Humanity’s crying need . . . . . calls, rather, for a fundamental change of consciousness, for a wholehearted embrace of Bahá’u’lláh’s teaching that the time has come when each human being on earth must learn to accept responsibility for the welfare of the entire human family.

(From a message of the Universal House of Justice to all those gathered on Mount Carmel to mark the completion of the project there on 24th May 2001)

This seems worth republishing at this point, given its relevance to nature as an issue in the current sequence.

I had a recent deep discussion with an old friend (of course, I mean old in the sense of ‘known a long time.’) We are close in many ways. We share a similar sense of humour and many core values. However, we are hugely different in our interests – hers practical, mine theoretical – and temperament – she, extravert: me, introvert.

She was completely unable to understand how I could combine a deep love of nature with a completely passive attitude to gardening.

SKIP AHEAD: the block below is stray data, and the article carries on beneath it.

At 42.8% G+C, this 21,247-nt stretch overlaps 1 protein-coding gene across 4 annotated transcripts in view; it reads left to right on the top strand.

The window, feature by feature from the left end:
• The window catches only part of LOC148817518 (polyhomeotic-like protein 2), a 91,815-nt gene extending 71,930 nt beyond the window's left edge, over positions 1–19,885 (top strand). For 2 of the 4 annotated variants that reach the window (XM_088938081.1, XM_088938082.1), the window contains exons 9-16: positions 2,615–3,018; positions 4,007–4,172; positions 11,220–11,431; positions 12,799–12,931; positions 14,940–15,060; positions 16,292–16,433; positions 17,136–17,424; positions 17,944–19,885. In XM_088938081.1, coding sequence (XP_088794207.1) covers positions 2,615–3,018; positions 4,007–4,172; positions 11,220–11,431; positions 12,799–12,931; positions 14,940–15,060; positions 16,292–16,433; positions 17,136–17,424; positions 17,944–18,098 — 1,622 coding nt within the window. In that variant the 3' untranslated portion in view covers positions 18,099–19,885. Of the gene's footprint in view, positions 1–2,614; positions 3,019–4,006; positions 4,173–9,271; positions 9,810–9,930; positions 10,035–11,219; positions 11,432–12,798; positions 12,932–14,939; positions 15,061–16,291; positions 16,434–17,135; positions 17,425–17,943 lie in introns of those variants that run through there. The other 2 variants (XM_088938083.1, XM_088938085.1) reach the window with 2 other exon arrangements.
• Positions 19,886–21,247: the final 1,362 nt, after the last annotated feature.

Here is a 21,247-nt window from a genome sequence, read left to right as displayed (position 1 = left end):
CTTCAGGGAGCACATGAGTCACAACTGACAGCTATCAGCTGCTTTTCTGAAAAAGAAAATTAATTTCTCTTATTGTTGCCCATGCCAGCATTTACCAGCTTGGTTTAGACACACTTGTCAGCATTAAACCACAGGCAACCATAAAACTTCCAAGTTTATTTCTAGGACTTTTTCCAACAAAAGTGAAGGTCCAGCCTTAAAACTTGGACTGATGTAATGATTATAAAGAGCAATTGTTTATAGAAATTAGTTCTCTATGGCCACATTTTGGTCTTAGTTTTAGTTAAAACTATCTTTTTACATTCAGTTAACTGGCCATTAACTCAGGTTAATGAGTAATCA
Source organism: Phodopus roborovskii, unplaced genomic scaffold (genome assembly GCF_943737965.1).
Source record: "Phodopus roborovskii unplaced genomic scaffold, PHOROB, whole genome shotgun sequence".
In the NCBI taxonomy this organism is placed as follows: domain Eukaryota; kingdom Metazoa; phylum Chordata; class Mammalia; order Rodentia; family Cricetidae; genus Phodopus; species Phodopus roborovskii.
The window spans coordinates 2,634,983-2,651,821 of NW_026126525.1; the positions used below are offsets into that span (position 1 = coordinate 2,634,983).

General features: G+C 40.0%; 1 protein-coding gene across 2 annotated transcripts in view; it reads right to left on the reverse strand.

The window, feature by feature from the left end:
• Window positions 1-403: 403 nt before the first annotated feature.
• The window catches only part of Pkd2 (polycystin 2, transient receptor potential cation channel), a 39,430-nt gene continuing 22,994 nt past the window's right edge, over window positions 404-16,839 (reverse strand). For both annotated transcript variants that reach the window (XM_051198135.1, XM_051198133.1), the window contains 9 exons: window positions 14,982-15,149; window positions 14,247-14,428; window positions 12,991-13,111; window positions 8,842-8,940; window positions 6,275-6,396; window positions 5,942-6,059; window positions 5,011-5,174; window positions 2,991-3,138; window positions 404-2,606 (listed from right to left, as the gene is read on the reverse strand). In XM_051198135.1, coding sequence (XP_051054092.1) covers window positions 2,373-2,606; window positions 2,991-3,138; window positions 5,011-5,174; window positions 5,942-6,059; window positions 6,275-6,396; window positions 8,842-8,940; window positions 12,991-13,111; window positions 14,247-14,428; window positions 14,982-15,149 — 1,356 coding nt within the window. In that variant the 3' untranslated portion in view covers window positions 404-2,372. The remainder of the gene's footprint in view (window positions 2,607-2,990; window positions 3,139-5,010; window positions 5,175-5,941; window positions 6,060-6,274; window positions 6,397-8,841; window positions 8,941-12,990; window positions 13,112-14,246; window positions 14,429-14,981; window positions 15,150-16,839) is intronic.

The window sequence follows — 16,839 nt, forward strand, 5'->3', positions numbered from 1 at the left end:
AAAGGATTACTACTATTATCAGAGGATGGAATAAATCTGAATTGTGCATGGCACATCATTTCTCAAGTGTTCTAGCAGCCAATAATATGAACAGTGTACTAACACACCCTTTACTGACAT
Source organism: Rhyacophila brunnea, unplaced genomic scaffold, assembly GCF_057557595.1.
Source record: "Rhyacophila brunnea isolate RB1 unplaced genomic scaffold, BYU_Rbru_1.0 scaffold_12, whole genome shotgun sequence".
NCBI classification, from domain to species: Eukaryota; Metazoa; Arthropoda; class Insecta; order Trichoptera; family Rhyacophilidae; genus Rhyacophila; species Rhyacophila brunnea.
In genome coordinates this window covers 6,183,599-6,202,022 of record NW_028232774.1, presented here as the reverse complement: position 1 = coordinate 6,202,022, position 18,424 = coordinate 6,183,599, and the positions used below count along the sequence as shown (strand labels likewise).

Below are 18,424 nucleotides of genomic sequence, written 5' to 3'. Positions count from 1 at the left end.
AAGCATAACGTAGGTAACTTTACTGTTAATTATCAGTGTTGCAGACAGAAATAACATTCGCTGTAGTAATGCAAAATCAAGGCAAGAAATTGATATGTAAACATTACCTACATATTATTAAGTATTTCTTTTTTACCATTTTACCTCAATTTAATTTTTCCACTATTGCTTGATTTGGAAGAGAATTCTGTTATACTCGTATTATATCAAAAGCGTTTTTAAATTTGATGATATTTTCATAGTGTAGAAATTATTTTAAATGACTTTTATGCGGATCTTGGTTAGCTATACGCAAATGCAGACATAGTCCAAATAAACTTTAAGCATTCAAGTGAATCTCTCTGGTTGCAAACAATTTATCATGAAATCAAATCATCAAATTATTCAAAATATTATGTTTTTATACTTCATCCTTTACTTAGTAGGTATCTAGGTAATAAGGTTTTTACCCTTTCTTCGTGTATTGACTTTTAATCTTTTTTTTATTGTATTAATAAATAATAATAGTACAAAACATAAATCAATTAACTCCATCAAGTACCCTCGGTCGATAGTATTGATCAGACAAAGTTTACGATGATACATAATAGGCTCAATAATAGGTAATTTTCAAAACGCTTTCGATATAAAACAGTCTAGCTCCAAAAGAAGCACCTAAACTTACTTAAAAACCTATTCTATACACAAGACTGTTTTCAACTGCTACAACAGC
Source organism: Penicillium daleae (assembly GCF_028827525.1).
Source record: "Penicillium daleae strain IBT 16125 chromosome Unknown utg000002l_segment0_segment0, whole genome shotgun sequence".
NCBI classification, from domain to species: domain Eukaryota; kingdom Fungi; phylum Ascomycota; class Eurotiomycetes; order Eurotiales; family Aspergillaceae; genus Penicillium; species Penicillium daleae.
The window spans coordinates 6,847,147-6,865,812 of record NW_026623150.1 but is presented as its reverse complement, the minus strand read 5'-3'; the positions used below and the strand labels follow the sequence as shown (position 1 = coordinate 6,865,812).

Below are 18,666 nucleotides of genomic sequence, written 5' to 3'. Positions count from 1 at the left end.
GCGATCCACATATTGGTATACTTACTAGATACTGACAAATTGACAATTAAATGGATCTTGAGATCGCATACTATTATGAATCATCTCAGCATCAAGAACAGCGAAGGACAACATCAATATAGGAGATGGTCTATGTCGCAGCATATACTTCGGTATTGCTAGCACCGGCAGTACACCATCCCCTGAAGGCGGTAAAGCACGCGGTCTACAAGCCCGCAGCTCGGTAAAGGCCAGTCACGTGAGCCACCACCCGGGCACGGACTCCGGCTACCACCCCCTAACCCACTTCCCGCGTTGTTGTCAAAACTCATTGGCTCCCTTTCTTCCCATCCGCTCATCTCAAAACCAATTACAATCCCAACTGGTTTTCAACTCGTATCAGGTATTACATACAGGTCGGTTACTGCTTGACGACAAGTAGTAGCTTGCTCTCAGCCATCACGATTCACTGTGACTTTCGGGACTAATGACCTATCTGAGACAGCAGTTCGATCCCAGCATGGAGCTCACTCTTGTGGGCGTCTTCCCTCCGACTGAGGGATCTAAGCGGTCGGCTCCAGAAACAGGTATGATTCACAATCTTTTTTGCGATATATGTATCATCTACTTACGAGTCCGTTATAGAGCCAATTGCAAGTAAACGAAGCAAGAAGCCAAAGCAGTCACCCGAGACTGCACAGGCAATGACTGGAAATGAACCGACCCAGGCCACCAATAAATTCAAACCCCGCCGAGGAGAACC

I gave into the temptation to react, which generally involves treading on dangerous ground and attempted to point out that she similarly fails to understand why I spend so much time and energy reading and writing, even though she values some of the ideas that come out of all that effort.

I referred to her passion as horticulture. It’s then that the concept of ‘hearticulture’ came to me in a flash, as a good way of contrasting our intense enthusiasms.

This idea has had a long gestation period though.

First of all there was the slogan used many years ago in the Bahá’í community ‘Uniting the World: one heart at a time’ with the logo that accompanied it (see picture at the head of this post). I used to joke that this meant we were involved in heart-to-heart resuscitation.

Then there was the idea of ‘psy-culturalist’ which I coined in my discussion of my approach to mind-work, more specifically working with those who were experiencing distressing and abusive voices and the delusions that sometimes accompanied them. I wrote: